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This article was first published in the January 2019 international edition of Accounting and Business magazine.

Would you like to feel less stressed at work or make better decisions? Would you like to feel less exhausted, have more control over your emotions or derive more satisfaction from your job?

All these positive outcomes are linked to a mental state known as mindfulness. In simple terms, mindfulness is defined as being consciously aware of our moment-to-moment experience, which includes not only the information we perceive through our physical senses but also the thoughts and feelings we are having.

Contrast that with states of mind that are not mindful: if you find yourself caught up in irrelevant thoughts, unlikely daydreams or past regrets perhaps, or if you rush around busily doing activities while running on automatic mental pilot.

To experience mindfulness, try a brief exercise: close your eyes for a minute and just focus on the sensations of your breathing. Breathe normally through your nose and simply pay attention to the feeling of the air entering and exiting your nostrils. Soon you may notice your mind wandering, as you think about tasks you need to complete at work or home. Many people also get distracted by thoughts about past mistakes or current problems.

Training the mind

Studies have detected benefits from mindfulness training almost immediately. One research investigation led by scientist Michael Mrazek at the University of California, Santa Barbara, found that only eight minutes of performing mindfulness resulted in psychological benefits that were greater than from the same time spent either reading or relaxing quietly.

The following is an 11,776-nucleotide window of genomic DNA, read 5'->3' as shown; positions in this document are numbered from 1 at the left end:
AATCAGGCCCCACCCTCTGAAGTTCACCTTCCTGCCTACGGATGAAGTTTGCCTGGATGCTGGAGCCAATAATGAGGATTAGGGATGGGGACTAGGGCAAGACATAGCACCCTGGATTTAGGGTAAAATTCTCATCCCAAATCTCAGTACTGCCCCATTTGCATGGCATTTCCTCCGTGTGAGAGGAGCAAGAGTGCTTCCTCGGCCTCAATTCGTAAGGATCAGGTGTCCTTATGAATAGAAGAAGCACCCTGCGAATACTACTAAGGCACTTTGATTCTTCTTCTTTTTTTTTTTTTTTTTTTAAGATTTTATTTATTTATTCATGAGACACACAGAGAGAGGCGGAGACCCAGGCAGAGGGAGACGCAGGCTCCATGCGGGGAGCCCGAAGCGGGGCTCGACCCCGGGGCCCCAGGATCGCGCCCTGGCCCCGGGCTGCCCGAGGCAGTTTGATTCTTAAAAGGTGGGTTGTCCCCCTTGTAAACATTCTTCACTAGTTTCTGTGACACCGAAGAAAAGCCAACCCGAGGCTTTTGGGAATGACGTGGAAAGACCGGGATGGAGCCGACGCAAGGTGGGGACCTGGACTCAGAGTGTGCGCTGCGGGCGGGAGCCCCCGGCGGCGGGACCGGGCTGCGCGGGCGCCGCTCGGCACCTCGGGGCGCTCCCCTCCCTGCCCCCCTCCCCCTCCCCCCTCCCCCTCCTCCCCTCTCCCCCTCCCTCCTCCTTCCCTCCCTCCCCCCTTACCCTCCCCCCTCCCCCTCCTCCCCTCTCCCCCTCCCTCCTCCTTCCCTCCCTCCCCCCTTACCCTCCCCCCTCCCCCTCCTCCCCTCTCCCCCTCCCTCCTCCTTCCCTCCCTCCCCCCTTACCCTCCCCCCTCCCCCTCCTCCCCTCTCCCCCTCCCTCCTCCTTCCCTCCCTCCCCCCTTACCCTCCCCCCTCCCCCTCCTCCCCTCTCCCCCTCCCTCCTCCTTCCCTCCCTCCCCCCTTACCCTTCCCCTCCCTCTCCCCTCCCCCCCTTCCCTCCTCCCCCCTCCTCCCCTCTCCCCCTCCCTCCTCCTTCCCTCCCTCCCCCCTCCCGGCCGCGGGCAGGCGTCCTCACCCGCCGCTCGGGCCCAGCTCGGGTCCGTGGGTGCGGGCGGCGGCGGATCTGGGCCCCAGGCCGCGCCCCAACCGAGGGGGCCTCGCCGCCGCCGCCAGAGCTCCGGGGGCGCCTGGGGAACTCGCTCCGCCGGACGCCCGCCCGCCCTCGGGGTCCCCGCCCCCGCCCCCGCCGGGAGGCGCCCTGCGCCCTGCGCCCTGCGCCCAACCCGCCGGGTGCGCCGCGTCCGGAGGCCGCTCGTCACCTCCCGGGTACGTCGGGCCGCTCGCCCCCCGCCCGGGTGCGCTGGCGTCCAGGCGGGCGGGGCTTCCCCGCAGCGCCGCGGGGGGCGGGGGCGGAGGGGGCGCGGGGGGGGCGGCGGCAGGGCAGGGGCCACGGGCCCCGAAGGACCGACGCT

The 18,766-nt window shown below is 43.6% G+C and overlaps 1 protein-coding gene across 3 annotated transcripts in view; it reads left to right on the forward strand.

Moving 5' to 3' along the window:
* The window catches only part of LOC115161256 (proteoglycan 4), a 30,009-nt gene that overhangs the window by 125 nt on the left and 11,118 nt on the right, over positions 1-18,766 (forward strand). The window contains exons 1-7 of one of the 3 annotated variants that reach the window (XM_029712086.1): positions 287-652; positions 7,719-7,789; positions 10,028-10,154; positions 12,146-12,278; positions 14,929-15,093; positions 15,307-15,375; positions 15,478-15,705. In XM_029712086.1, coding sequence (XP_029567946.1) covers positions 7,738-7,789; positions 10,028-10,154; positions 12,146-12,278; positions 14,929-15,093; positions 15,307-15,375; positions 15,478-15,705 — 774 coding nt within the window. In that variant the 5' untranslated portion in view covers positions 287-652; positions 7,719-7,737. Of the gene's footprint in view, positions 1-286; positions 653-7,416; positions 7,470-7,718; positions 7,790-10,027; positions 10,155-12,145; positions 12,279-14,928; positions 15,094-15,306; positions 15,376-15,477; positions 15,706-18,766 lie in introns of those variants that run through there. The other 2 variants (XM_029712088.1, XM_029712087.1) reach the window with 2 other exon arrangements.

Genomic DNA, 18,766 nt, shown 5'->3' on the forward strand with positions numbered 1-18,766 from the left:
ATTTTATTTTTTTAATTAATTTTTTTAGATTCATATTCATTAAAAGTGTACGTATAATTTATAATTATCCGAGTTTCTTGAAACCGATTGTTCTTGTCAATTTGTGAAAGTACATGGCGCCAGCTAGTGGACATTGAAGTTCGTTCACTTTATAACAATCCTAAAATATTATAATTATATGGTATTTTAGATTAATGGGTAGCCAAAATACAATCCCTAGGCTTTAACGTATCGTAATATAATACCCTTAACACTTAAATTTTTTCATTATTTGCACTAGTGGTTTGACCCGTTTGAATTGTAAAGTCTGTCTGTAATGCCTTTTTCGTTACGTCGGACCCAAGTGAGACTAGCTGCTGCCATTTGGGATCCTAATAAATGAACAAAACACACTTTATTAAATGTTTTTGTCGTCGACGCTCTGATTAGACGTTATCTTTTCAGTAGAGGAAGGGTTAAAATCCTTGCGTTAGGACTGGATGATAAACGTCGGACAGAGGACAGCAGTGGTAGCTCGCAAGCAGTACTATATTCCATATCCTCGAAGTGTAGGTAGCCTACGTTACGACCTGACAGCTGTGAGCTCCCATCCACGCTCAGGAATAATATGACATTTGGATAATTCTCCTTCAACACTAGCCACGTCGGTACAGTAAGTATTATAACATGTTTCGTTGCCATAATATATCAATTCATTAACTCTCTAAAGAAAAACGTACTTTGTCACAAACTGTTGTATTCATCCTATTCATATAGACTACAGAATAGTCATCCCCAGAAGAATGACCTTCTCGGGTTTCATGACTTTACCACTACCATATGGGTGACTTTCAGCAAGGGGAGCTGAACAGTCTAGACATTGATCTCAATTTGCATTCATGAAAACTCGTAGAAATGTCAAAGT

However, the most impressive benefits of mindfulness have typically been observed after many hours of practice. Investigators led by the University of Melbourne’s Richard Chambers found that people who completed an intensive 10-day programme (around 110 hours) of mindfulness training experienced improved memory and attention, and psychological well-being. Other studies that reported benefits such as reduced stress and greater job satisfaction have typically asked participants to perform mindfulness for up to 30 minutes daily for around eight to 10 weeks.

There is likely to be a dose-response relationship between mindfulness and its benefits, much as there is between physical exercise and its positive effects. Run, swim or play tennis for an hour a month and you will likely get some but limited benefits; engage in a bigger ‘dose’ of physical activity for perhaps several hours a week and you almost certainly get greater benefits. Similarly, occasional mindfulness likely accrues only certain benefits; more frequent and/or longer mindfulness may lead to greater gains.

The benefits of mindfulness are not purely subjective, either. Scientists led by Harvard Medical School’s Britta Hölzel used magnetic resonance imaging to examine the brains of participants after an eight-week mindfulness programme and found increased grey matter concentration in the brain regions involved in learning and memory, among others. In other words, mindfulness training is able to change the very structure of the human brain.

Modern mindfulness is an entirely secular training exercise unrelated to religion. Just as physical exercise hones the body, mindfulness strengthens the mind and our ability to focus on what we want to focus on. You can practise mindfulness in its most basic form simply by focusing on your breathing, as I suggested earlier. When your mind inevitably wanders, gently bring your awareness back to your breathing. Perhaps set a quiet timer to go off when you want to finish.

If you find it difficult to practise mindfulness for 10 to 20 minutes in one go, aim for smaller chunks throughout the day. When clients tell me that they are too busy, I advise them to try practising mindfulness only on certain days of the week. Practising mindfulness occasionally will still likely deliver more benefits than never doing it.

If you would like more formal guidance, download two instructional audio tracks that I have recorded at These are available for free, but the site requires email registration. Alternatively, follow the link to the accompanying ACCA video. 

Dr Rob Yeung is an organisational psychologist at leadership consulting firm Talentspace: